A golden age for spying
"The bar's hopping. The guy's hot. She's curious. He's mysterious. She decides to go gumshoe on him," Patrick May writes for the San Jose (Calif.) Mercury News. "The bathroom stall becomes her office, the smartphone her secretary. … From the ladies' room to the chat room to the tweet-stream in the next cubicle, America is becoming a society of amateur spies. With a burgeoning arsenal of websites offering cheap tricks to sniff out subterfuge, abetted by multitudes baring their souls on Facebook, everyday life has become a realm of nonstop intrigue: Spouses are snooping, business competitors are spying, sexting celebrities are apologizing. … Our vital statistics stretch behind us like vapour trails - cellphone records, e-mail accounts, family photos pasted all over Flickr for the world to see. Technology has brought inexpensive spy gadgets that would make the Hardy Boys squeal with delight. And the Internet spits out more snooping websites every day, with names like PeekYou, iSearch and Whozat."
Watching over kids
"Two technology entrepreneurs are launching a company [this week]that they say will help parents better monitor their children's online activity," Jessica Guynn blogs for the Los Angeles Times. "SafetyWeb.com is an online subscription service that compiles publicly available information and reports back to parents what kids are up to on the Web." Co-founder Geoffrey Arone said the company tries to be sensitive to kids and teens while giving their parents a way to protect their safety and reputation. "A big component of what we try to do," he said, "is to help engender positive relationships between parents and kids."
Blippy, meet Swipely
"The oversharing movement got a new player [this week]with the debut of Swipely, another site that allows people to publish information and start conversations about their everyday purchases," Brad Stone blogs for The New York Times." Swipely and its more prominent rival, Blippy, let users link their credit or debit cards to their sites and share information about everything they buy with their friends or with the wider Web. The idea is that this kind of sharing can generate authentic conversations around products and services - leading in turn to useful product recommendations, as well as money-making opportunities for targeted ads and e-commerce referrals."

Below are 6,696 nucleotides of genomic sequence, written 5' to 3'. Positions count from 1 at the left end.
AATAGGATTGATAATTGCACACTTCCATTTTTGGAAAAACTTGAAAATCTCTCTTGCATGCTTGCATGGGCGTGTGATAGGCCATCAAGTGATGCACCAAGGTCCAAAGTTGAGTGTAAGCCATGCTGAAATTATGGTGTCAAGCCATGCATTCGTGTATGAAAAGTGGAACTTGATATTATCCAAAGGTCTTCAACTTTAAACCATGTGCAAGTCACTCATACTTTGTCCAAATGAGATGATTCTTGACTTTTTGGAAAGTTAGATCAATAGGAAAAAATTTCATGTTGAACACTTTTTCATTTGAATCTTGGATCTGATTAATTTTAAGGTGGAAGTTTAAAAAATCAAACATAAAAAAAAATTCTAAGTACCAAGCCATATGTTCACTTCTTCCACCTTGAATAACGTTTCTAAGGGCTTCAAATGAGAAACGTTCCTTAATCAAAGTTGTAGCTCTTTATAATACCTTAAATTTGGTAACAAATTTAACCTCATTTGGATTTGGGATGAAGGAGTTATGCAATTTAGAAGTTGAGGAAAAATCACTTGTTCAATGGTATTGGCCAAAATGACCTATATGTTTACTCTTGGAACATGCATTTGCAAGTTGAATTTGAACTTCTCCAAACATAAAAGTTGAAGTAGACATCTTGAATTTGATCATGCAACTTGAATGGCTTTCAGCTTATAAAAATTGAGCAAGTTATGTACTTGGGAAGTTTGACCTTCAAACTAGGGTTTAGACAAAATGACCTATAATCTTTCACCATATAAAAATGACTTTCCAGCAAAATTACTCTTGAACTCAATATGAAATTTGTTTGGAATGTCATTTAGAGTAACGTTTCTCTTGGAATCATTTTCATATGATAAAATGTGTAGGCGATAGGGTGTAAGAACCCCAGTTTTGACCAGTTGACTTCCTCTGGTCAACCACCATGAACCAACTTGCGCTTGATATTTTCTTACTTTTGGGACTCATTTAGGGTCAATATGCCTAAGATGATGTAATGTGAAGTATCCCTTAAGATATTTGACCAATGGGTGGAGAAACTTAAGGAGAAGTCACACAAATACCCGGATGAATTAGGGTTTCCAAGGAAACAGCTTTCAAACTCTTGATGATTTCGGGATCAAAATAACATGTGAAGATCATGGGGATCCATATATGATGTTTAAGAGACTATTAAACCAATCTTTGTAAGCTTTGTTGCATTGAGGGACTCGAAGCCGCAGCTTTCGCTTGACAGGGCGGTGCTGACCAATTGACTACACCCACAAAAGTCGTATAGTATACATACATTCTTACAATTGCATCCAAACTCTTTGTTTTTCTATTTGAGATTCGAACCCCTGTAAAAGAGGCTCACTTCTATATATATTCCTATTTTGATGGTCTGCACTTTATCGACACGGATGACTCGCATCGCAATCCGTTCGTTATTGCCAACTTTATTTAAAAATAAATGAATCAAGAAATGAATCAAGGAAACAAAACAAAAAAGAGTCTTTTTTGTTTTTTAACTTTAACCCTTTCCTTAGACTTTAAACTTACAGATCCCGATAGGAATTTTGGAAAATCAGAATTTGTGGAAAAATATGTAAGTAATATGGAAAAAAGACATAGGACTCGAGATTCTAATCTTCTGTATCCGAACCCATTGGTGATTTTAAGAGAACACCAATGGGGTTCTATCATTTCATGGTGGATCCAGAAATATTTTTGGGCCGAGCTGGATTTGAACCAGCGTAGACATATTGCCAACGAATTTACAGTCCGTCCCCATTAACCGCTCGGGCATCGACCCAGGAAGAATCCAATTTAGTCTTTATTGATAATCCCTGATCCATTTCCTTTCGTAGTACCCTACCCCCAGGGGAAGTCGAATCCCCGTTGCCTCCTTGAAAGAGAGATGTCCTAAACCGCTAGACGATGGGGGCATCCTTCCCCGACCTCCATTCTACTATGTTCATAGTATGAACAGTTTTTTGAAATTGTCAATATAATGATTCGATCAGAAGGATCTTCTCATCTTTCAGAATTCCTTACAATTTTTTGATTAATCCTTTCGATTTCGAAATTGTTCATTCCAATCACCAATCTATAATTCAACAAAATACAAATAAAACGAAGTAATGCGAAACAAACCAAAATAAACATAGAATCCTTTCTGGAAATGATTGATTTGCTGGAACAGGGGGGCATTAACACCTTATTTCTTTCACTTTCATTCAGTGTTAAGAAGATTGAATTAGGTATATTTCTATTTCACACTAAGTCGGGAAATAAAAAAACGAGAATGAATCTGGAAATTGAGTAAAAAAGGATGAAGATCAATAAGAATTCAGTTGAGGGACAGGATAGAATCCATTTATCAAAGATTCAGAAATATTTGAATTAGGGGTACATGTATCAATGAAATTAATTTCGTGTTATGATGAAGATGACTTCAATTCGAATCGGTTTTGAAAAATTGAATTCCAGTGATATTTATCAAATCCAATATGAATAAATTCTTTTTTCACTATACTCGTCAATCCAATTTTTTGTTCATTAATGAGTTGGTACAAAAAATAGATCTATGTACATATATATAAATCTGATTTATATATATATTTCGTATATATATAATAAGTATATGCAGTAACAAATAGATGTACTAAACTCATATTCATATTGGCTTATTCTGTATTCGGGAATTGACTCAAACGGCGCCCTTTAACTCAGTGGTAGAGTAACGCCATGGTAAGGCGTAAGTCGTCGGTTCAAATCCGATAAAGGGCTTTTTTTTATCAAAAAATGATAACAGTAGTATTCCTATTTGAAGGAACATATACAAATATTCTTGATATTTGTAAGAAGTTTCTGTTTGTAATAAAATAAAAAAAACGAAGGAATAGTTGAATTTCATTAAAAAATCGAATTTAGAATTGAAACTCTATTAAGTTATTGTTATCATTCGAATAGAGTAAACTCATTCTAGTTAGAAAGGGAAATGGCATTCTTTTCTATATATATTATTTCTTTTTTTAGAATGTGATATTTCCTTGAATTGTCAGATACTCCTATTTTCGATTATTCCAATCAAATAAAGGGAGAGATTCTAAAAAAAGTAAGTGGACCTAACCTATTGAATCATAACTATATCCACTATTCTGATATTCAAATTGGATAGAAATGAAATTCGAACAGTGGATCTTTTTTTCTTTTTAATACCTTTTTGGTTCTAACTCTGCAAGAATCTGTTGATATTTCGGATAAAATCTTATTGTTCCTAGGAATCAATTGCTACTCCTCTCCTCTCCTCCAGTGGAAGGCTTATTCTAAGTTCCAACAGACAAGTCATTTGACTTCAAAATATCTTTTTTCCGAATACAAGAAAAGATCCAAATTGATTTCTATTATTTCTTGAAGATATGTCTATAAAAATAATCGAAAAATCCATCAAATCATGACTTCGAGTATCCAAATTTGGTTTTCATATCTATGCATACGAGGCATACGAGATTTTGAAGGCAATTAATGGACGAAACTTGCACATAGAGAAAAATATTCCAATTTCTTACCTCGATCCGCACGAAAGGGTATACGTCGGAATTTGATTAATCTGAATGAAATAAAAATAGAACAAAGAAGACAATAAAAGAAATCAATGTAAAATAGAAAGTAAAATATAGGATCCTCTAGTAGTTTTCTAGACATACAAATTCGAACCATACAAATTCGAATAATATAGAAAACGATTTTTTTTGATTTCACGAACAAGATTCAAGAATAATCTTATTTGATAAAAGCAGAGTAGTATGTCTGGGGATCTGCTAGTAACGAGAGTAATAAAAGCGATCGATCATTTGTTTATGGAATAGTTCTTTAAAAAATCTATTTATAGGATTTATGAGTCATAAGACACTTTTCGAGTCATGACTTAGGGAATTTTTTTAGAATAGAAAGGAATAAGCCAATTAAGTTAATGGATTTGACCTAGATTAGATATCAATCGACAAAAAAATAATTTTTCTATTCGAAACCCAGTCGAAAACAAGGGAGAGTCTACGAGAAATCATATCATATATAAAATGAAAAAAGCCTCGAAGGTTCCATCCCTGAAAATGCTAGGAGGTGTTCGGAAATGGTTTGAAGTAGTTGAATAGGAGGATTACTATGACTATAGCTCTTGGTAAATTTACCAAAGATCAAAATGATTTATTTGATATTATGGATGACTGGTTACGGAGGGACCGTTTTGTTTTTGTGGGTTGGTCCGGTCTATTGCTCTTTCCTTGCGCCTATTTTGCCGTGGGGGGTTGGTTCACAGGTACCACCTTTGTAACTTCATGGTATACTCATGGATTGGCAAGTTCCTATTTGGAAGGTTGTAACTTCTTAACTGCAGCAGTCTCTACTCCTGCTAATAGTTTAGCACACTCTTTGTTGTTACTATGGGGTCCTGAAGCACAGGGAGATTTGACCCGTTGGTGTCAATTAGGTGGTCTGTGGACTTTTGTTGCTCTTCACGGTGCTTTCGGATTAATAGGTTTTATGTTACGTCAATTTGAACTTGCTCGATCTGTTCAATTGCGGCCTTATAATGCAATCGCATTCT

Another close-up of me
"What happened to all those Punch cartoons predicated on the - unarguable, back then - idea that the nadir of human existence was looking at your friends' holiday movies/slides/photographs?" asks Michael Bywater, writing for The Independent. "How is it that something which was once the marker of a staid and suburban middle-aged lunacy … has become a staple of youth culture?"
Follow that seal
"Scientists from the Southwest Fisheries Science Center in La Jolla, Calif., have placed 61 satellite tags on several types of seals and penguins so researchers and the public can track the animals' movements through the winter in the southern latitudes," The San Diego Union-Tribune reports. "… 'Our research has led us to believe that the winter activities of these animals are important to their reproductive success - for example, their ability to forage during the winter is linked to their ability to reproduce and raise offspring the following summer,' said Amy Van Cise, an Antarctic ecosystem biologist for the fisheries centre."
Guarding medical data
"Whether it's a seemingly harmless nosy neighbour who happens to work at a hospital or an identity thief attempting to access records, hospitals, doctors and others who keep patient data find they are spending more time and resources to protect that information from prying eyes," Beth Kassab writes for the Orlando Sentinel. More and more hospitals, she notes, are investing in expensive computer systems that flag unauthorized activity on patient files. "Orlando Health, one of the region's two large hospital systems, recently purchased such a system. … The software, made by FairWarning Software Inc., based in St. Petersburg, will allow the hospital to audit and detect snooping on patient records - something it's already done for years - faster and more efficiently. … To put a stop to those nosy neighbours, for example, the company has a program that can match the addresses of hospital employees with addresses of patients and find instances in which an employee has accessed records of people who live within a certain radius of their own homes."
Why not take all of me
"I like you," columnist Phil Bronstein writes for the San Francisco Chronicle. "That doesn't mean I want you to know I spent $43.41 at Blockbuster or what I rented. But digital sharing of everything all the time is the new black. … Do people necessarily want less privacy even as they dive into the deep end of the pool on social media? A recent University of California, Berkeley, study concluded that young people care as much about privacy as oldsters but are less aware of the potential threats. Dave Pell, a technologist, blogger, investor and humorist, puts it this way: 'Saying I have a blog and am therefore more comfortable sharing photos of my kids is like saying that because I opened the front door for the UPS guy, I'm probably also cool with him secretly installing a Webcam in my shower.' "
Thought du jour
"My mother used to say that there are no strangers, only friends you haven't met yet. She's now in a maximum security twilight home in Australia."
- Dame Edna Everage (Barry Humphries)Report Typo/Error
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